Cyberpunk 2077 has been one of the most anticipated games of 2020, albeit also one of the most controversial. It was easy to get excited about CD Projekt Red’s ambitious open-world cyberpunk RPG and its rich world — and just as easy to be skeptical about the company’s poor labor practices and bigoted marketing campaigns.
Either way, the game is just about here, and a handful of outlets worked overtime to put out reviews under tight time constraints. Tom’s Guide was not one of them, but we’ve read what’s out there, and there’s no real consensus. Some reviewers absolutely adored the size, complexity and scope of Cyberpunk 2077, while others felt that the detailed world was only window dressing around a somewhat uninventive, buggy core.
In any case, here’s what the early reviewers think of Cyberpunk 2077. We’ll see more reviews (including ours) trickle in over the next few weeks.
Tom Marks reviewed Cyberpunk 2077 for IGN, and adored the game, awarding it a 9 out of 10. He praised the game’s structure, story and cast of characters, although he didn’t like the game’s myriad bugs.
“Cyberpunk 2077 feels like an RPG through and through. It’s frequently a slow-paced game full of rich, beautifully presented conversations and an almost mind-boggling amount of choices to make – choice in dialogue options, how to build your character, how to approach missions, and beyond.”
“I’ve had important or emotional conversations undermined by the characters I was talking to glitching between incorrect poses, or the objects they were holding and referencing not load in at all. I’d frequently get phone calls in the middle of other conversations, causing two simultaneous discussions to overlap.”
At GamesRadar+ (one of our sister sites), Sam Loveridge had almost nothing but praise for Cyberpunk 2077, awarding it a perfect 5 out of 5, and citing only the core campaign’s short length as a notable flaw.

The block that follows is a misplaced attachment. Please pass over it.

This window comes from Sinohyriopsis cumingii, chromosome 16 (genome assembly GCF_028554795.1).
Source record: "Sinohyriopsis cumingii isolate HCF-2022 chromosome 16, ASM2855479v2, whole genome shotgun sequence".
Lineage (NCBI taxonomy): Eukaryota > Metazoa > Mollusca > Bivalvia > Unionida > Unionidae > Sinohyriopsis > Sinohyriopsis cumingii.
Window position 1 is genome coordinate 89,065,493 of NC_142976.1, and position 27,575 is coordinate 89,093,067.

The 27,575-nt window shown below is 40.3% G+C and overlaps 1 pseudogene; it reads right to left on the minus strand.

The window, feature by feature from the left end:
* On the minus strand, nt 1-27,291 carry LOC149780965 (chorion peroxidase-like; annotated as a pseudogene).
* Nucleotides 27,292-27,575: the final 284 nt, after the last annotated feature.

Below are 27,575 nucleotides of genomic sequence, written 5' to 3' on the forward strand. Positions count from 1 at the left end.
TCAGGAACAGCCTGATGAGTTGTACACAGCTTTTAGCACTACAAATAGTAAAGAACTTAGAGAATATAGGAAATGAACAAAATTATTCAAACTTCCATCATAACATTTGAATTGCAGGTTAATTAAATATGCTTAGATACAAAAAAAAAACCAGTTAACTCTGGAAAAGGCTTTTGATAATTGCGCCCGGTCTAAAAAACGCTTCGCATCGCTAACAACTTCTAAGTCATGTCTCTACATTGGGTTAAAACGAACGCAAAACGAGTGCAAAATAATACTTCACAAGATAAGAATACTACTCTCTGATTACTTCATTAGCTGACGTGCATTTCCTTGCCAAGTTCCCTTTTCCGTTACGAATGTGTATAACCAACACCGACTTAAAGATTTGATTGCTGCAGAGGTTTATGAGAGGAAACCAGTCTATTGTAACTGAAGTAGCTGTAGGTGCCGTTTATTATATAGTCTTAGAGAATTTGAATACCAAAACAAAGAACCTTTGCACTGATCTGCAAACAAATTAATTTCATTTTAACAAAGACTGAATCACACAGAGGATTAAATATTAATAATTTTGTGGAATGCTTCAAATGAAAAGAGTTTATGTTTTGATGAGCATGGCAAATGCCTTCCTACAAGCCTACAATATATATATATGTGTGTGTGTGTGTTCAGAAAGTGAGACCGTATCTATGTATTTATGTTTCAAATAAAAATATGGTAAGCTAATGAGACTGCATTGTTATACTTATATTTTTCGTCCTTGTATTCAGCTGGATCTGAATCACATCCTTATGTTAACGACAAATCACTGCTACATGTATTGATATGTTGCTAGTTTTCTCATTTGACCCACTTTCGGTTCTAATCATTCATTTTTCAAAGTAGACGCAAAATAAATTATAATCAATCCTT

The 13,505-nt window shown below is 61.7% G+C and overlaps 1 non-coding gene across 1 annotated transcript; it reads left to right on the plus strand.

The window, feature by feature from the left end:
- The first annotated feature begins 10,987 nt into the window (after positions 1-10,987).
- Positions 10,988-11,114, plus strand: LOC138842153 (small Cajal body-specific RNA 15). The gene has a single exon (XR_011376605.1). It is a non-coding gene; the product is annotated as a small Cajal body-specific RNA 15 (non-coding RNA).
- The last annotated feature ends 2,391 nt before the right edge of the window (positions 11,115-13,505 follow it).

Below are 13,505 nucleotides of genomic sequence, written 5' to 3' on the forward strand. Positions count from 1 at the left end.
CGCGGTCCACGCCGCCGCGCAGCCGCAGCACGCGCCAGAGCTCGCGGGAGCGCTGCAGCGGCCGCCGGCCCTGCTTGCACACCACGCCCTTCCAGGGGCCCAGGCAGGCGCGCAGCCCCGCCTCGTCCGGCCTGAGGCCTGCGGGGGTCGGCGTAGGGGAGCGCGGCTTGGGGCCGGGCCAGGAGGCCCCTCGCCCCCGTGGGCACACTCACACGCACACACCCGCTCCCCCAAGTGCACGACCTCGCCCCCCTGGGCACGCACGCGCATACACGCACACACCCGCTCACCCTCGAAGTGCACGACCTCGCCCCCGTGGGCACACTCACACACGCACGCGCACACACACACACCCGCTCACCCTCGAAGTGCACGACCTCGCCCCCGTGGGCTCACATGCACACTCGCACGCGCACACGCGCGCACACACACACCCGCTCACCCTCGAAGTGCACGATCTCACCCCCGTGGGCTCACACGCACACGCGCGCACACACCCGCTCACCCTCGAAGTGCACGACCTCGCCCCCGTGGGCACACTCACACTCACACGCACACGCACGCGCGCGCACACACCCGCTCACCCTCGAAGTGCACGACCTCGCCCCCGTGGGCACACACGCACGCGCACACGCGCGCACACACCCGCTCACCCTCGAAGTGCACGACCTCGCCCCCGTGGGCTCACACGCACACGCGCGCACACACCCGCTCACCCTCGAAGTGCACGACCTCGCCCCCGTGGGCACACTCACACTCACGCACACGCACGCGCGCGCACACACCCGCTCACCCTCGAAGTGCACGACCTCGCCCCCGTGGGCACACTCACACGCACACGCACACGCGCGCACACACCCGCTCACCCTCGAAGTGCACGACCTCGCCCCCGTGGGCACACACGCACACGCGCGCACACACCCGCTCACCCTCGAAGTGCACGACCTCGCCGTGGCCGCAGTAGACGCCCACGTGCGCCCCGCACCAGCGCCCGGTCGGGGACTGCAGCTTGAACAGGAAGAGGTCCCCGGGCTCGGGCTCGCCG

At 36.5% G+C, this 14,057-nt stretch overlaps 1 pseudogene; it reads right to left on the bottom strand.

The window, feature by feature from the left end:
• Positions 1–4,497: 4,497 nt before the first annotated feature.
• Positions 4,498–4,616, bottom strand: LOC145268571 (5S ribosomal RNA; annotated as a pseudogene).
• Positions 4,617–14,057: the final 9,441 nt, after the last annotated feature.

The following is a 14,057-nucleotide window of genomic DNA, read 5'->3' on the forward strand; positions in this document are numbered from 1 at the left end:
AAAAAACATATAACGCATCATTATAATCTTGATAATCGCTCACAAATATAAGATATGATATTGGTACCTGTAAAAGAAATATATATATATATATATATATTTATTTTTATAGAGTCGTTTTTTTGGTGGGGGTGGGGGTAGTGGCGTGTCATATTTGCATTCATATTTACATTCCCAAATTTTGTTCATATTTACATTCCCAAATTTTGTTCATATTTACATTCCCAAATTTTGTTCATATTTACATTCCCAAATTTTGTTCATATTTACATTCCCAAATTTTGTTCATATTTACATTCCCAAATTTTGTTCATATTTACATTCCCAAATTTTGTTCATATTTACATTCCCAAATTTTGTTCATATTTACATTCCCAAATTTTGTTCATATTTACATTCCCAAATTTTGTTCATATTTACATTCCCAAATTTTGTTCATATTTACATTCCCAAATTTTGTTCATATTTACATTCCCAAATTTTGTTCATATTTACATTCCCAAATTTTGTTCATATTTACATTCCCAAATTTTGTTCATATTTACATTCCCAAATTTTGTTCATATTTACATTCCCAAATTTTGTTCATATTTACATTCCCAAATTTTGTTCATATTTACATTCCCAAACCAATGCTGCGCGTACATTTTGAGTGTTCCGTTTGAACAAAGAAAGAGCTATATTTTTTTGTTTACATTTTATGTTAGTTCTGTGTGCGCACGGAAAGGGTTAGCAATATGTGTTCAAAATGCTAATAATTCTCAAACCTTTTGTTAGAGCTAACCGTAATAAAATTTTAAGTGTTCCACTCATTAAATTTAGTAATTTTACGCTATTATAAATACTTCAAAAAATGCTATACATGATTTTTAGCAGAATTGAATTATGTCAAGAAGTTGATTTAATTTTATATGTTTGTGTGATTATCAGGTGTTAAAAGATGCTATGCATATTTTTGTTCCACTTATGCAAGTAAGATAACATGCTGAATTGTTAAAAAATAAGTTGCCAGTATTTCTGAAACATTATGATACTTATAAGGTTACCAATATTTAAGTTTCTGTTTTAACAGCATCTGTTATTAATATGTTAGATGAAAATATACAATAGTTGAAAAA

“Cyberpunk 2077 is a paragon of open-world gaming, offering the kind of freedom to explore and define your character that provides a new pinnacle for the genre. It takes everything we celebrate about open-world games, and learns from it, implementing best-in-class variations in a world that’s so dense and detailed.”
“You’ll want to explore everything Cyberpunk 2077 has to offer, because the core campaign is surprisingly short … I was genuinely taken aback at facing a ‘point of no return’ warning in the core campaign that felt like it arrived just as the story was really hitting its stride.”
Kallie Plagge reviewed Cyberpunk 2077 for Gamespot, and she gave the game 7 out of 10. She liked the deep RPG mechanics and, of course, Keanu Reeves as Johnny Silverhand. But the plethora of side content didn’t mesh well with the main plot, and bugs were a big issue.
“The side quests and the characters they showcase are the shining beacon through the neon-soaked bleakness of Night City, and they give you room to explore the best the core RPG mechanics have to offer.”
“The technical problems not only took me out of the game literally but also led me to question whether certain things throughout the game were intentional. It often took me a moment or two to determine whether a visual glitch was supposed to be happening due to V’s cyberware, which is a major part of the story, or if I needed to reload the game.”
Polygon, like many other outlets, had a mixed opinion of Cyberpunk 2077 in its review by Carolyn Petit. While Petit loved some of the game’s character moments and plot points, she thought that it didn’t ultimately do much to advance either the open-world RPG or the cyberpunk genre.
“Cyberpunk 2077 isn’t afraid to slow down for both plot and character development. Those tightly plotted early hours in particular, with their clandestine meetings at which characters obsess over gathering intel and acquiring all the necessary gear to accomplish an audacious crime, pull you into V’s life as a merc with her eyes on joining the exclusive ranks of Night City’s criminal elite.”
“This is what I least expected about Cyberpunk 2077: that its notions of “cool” are so tied up in the digital persona of a past-his-prime rocker that the game sometimes feels like looking through your uncle’s musty record collection while he talks about how great the Rolling Stones are.”
Gene Park reviewed Cyberpunk 2077 for the Washington Post, zooming through the central story campaign to finish under a tight deadline. He admired the game’s scope and attention to detail, but was put off by bugs and some not-so-sophisticated enemy AI.
“While the story may seem like a cut-and-dry petty crime drama at the start, it kicks into high gear with no uncertainty. The forced first-person perspective lends itself to tense moments … It feels like a proper role-playing adventure, and not just a shooter with a story.”
“The artificial intelligence here likely factors into the overall jank of the game. Enemies and allies alike have no discernible combat tactics besides point and shoot and die. The boss encounters fare even worse, becoming a mess of mechanics as they flip around and do all kinds of things you wish you could.”